sylvaing: So if you have queries that are ignored, and you serialize
             it, will you have "not all"s in the various places?
   dbaron: I think so, yes.
   peter: Do you want that, or do you want to preserve what was there
          when you reserialize?
   glazou: I have to think about that.
   peter: Otherwise you try to edit a stylesheet in an editor that
          happens to not understand the new media queries, you'll
          lose things.
   fantasai: That's how declarations work now.
   tabatkins: But we want to change that.
   peter: Basically the difference between "treating it as not all"
          and "changing it to not all".
   dbaron: It's different from what we've always done for properties
           and rules, but I think it might make sense.
   peter: Don't have to make a decision on it right now; just throwing
          it out there.
   peter: Get someone to ping Anne.
   ACTION Tab: ping anne about the MQ stuff re: empty media and ignore medias.

   peter: Next topic, Tab revived a decades-old display-split issue.
   fantasai: Can we skip that for box-shadow first, since we can go to LC with them resolved?


   <fantasai> http://lists.w3.org/Archives/Public/www-style/2010May/0023.html
   <fantasai> http://lists.w3.org/Archives/Public/www-style/2010May/0022.html
   fantasai: If we like what the wording that's in what I typed, I can
             add it to the spec.
   bradk: I like the new wording.
   dbaron: How does it match existing implementations?
   bradk: I don't think anyone matches the current spec fully.
   sylvaing: I like it, but I'll circle back with Brian.
   smfr: What would negative value of spread do if they would cause the
         height/width to go below 0?
   fantasai: I think at that point the shadow doesn't exist.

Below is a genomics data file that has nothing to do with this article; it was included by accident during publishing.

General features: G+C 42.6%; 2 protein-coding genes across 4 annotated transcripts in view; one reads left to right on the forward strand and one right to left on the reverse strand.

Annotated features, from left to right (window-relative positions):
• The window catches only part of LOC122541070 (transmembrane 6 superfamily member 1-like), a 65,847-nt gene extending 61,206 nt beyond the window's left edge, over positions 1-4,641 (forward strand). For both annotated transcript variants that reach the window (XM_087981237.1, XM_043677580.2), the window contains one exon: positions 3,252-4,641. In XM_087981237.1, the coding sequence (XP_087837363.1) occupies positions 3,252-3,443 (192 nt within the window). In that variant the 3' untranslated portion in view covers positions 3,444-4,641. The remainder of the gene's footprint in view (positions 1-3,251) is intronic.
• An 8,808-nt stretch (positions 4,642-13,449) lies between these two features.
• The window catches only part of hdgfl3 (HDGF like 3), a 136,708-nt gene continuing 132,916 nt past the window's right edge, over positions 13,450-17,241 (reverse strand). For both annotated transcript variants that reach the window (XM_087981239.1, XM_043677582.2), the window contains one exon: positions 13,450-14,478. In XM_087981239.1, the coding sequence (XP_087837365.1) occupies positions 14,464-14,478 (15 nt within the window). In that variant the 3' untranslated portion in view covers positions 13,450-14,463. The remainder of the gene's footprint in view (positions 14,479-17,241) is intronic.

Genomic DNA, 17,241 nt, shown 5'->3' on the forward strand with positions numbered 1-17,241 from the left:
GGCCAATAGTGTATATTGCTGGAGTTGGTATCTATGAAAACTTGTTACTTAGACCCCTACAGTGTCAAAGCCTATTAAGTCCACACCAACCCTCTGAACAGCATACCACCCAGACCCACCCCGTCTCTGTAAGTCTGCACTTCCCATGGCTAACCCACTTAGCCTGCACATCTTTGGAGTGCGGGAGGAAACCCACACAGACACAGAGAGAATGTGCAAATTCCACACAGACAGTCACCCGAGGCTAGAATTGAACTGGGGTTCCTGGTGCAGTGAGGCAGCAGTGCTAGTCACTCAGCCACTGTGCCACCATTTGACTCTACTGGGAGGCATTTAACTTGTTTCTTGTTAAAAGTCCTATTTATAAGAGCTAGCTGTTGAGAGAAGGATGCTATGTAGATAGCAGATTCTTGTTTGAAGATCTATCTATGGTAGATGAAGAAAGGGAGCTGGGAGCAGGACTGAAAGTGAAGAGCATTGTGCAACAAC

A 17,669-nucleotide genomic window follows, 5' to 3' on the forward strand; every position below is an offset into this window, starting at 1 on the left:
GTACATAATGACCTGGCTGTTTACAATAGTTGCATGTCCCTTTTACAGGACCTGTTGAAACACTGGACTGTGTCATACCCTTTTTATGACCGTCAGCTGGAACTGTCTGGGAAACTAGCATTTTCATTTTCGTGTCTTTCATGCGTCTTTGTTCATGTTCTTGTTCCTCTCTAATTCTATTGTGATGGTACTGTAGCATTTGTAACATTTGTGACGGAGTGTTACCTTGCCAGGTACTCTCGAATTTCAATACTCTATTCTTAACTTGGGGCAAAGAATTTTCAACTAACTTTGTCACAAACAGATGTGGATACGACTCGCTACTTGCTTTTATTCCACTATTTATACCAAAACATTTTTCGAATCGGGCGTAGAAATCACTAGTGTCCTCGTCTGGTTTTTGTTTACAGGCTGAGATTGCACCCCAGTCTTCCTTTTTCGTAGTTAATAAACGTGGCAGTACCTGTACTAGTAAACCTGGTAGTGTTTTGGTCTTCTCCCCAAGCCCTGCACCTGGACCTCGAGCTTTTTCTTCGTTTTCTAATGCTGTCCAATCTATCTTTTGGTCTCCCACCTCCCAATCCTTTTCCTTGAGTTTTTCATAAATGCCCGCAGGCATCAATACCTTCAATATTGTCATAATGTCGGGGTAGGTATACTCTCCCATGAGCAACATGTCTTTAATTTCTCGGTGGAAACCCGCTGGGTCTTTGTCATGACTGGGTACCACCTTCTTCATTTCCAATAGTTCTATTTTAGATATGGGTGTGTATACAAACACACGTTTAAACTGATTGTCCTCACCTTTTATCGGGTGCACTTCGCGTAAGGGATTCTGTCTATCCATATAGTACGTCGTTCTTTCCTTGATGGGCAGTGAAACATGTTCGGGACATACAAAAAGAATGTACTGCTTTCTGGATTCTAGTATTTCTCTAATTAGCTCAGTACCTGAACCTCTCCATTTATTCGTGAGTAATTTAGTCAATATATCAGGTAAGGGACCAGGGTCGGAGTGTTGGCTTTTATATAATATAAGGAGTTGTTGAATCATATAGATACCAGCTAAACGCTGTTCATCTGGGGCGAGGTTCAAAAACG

bradk: I think still missing is a bullet point saying what the shape
          is if there is no spread or blur.
   fantasai: The shape should be the shape fo the border box, in the
             draft currently.
   bradk: [issue with some of the prose concerning shape of the shadow
          versus where it is drawn]
   bradk: I was somewhat confused when it talks about altering the shape
          before it even says what the shape is, and then it immediately
          talks about drawing.
   fantasai: I can move the shape part up.
   smfr: Question about negative spread, will it transform a curved corner
         to sharp-edged?
   tabatkins: Yes.
   smfr: In many cases won't negative spread just make the shadow not
   bradk: Not if you use offset.
   tabatkins: Or an inset shadow.
   fantasai: A negative spread on an inset shadow will increase the size
             of the box.
   smfr: I think we might come to weird behaviors where the shadow
         disconnects from the edge of the box.
   fantasai: Spread changes the position of the shadow's edge.
   fantasai: It doesn't make the shadow move.
   smfr: The way shadows are implemented, you take the box, blit it to
         a bitmap with whatever color, then apply a gaussian blur.
   smfr: Then spread changes the shape with some not very well-defined
   fantasai: Now the algorithm should be quite good.
   <fantasai> http://lists.w3.org/Archives/Public/www-style/2010May/0022.html
   smfr: My problem is that spread isn't a transform on the box, it's
         some additional change on the box.
   smfr: We can't map that to an efficient hardware implementation.
   smfr: Ideally we'd want to push this to the GPU, but we can't map
         spread to the GPU.
   tabatkins: Would a scale rather than a spread allow pushing to the GPU?
   <bradk> I got dropped
   sylvaing: Yeah, a scale with the border-radius proportional allows
             you to easily do it in the GPU.
   <bradk> Scaling is not spread
   tabatkins: Brad's the only one with sufficient experience in
              Photoshop et al, I think, so we just need to know if
              spread is *so useful* over a scale that it's worth
              the more difficult/slower implementation.
   ChrisL: Scale and spread are different in general, but for rounded
           boxes they're much more similar.
   sylvaing: I trust Brad to know if spread radius is more important
             to designers than a scale.
   <bradk> Im not on the call any more, and can't get in again
   * tabatkins I'm minuting as we talk, Brad.  ^_^
   <bradk> Scale would just be a completely different thing.